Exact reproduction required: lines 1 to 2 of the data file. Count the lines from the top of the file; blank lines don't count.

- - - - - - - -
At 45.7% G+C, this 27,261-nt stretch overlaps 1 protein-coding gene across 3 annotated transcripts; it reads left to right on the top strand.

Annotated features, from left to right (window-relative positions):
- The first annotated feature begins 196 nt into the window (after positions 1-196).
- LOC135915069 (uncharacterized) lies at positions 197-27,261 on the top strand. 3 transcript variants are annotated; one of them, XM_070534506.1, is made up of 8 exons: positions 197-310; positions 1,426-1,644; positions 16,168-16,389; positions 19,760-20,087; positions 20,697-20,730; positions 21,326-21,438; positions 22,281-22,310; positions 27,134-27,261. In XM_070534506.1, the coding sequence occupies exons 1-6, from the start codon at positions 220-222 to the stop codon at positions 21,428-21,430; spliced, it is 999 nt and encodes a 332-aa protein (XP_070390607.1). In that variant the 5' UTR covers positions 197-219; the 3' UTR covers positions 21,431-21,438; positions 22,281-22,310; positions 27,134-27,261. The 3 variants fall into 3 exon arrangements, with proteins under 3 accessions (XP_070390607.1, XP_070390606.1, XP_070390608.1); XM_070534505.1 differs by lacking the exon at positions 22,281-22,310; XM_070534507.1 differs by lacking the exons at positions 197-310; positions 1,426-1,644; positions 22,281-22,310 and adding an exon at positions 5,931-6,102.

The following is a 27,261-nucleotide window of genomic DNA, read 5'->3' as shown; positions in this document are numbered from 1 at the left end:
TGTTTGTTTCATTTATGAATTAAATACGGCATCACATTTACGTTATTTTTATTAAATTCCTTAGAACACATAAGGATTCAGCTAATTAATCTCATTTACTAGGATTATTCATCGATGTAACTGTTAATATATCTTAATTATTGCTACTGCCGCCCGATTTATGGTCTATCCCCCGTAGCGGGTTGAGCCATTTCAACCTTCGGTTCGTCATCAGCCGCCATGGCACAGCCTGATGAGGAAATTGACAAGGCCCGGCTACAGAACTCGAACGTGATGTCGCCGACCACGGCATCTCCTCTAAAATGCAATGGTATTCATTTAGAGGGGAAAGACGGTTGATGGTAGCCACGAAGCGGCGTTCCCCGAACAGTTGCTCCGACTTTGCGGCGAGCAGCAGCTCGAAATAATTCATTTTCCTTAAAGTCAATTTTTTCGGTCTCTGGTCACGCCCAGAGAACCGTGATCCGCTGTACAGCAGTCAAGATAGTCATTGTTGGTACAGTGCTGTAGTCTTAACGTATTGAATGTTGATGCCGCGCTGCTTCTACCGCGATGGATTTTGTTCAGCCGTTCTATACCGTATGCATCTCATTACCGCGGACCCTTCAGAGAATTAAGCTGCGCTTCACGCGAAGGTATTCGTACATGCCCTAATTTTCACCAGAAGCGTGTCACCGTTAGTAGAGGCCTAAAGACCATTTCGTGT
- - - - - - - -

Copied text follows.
At 45.7% G+C, this 27,261-nt stretch overlaps 1 protein-coding gene across 3 annotated transcripts; it reads left to right on the top strand.

Annotated features, from left to right (window-relative positions):